- Fats and oils (especially vegetable oils) heated to very high temperatures in processing and frying.
Undetected food sensitivities
Food sensitivities can play a role in many common health complaints such as ADD/ADHD, arthritis, asthma, autism, depression, digestive problems, fibromyalgia, headaches and migraines, joint and muscle pain, and fatigue. These symptoms are caused by our immune system’s reaction to foods, additives, or other substances in our diet, and the release of toxic chemicals in our bodies.
Sometimes the reactive food is easy to identify, like milk. Other times, it is a food chemical like solanine and it is anything but easy to determine. The problem is, any food or food additive, such as MSG and artificial colorings, can be reactive. Even foods which are considered “healthy,” like chicken, fish, broccoli, or garlic can cause symptoms.
Often, one may have many reactive foods or chemicals, not just one or two. In addition, reactions can be delayed and/or dose-dependent. This means you may not feel the effects of a reaction until many hours or days after you have eaten the reactive foods, or unless you eat enough of the reactive food.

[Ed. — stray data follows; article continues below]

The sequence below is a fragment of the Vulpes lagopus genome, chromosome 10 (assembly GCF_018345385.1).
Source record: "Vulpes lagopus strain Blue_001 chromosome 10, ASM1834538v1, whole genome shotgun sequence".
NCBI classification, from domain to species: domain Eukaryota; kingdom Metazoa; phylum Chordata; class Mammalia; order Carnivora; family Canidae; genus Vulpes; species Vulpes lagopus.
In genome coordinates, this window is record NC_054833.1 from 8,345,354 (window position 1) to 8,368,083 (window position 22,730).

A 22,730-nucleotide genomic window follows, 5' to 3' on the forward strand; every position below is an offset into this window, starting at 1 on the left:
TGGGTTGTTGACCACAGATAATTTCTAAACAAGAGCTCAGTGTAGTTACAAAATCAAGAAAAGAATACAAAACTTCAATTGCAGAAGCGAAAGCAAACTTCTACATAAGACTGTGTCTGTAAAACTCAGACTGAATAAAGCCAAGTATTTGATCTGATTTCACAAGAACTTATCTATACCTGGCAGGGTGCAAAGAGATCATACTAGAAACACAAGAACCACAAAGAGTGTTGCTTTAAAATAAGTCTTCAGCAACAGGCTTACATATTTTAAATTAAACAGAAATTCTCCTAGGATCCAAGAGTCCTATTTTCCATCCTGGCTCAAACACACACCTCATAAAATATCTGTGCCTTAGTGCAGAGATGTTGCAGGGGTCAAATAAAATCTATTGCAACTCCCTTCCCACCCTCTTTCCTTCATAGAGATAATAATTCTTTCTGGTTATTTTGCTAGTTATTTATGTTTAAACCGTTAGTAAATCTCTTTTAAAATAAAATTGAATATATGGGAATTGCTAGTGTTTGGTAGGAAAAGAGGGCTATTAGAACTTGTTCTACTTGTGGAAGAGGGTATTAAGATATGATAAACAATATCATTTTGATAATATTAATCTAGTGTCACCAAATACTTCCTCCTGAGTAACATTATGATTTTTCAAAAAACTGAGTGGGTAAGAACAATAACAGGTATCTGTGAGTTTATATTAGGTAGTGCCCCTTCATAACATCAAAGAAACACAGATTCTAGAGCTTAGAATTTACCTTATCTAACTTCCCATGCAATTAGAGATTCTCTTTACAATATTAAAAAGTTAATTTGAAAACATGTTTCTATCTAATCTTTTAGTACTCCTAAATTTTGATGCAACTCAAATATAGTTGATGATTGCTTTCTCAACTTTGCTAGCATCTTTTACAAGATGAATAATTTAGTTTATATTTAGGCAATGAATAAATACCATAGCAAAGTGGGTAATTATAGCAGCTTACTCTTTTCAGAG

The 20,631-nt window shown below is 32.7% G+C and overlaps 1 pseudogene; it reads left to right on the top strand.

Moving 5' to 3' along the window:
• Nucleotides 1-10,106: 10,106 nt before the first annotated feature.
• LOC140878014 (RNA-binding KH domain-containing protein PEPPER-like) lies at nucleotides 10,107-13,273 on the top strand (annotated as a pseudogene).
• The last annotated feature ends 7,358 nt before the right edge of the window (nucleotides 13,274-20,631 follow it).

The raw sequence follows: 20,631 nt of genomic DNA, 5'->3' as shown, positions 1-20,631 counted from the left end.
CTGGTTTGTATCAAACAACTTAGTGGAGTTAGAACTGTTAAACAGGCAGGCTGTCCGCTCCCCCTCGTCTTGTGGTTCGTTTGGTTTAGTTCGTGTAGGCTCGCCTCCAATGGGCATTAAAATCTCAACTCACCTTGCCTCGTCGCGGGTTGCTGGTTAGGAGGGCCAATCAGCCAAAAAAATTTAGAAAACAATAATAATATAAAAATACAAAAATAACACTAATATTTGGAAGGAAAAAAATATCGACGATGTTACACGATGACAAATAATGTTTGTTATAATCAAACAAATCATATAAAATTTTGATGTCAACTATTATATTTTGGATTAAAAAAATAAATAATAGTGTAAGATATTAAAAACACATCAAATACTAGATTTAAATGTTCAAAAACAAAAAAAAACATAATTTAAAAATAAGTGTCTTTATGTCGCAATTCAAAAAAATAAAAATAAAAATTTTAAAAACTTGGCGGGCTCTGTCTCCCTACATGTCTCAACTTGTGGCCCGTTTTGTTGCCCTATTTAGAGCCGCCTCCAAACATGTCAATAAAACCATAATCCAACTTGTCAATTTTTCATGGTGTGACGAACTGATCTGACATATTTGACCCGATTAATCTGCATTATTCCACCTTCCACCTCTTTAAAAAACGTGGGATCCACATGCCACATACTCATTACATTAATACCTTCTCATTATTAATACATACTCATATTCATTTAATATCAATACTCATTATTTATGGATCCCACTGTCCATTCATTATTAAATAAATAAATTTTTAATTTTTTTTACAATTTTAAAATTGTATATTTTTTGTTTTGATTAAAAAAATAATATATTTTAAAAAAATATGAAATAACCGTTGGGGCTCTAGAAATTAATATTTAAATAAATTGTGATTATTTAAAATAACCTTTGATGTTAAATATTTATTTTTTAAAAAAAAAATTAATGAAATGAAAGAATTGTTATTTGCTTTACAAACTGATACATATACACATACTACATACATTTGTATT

If you have some of the above mentioned symptoms, the only way to identify your specific food sensitivities is a blood test. One of the most comprehensive and accurate tests is MRT or Mediator Release Test, the others include ALCAT, ELISA IgG, and LRA by ELISA-Act. Once you have identified your sensitive foods, you should avoid them for 3-6 months before re-introducing them one by one into your diet. (Please contact me for the MRT.)
(Note: Food allergies are different from food sensitivities; the former can produce an anaphylactic shock within seconds or minutes that is life threatening. Common allergic foods include peanuts, other nuts, shellfish, and foods containing sulfites.)
Undetected Food intolerances
Food intolerance can produce some digestive symptoms that are similar to food sensitivity but it doesn’t involve the immune system. Instead, when the food in question is consumed, it is not properly digested and begins to ferment inside the gut. Overtime, it causes severe destruction to the lining of the small intestine, resulting in maldigestion and malabsorption.
The best example of food intolerance is lactose intolerance. This condition is characterized by bloating, loose stools or diarrhea, and gas. Lactose intolerance is caused by an inability of the body to produce enough of the enzyme lactase, which breaks down lactose, the primary sugar found in milk. Avoiding milk products or supplementing the diet with lactase enzyme is the best way for a person with lactose intolerance to overcome the problem.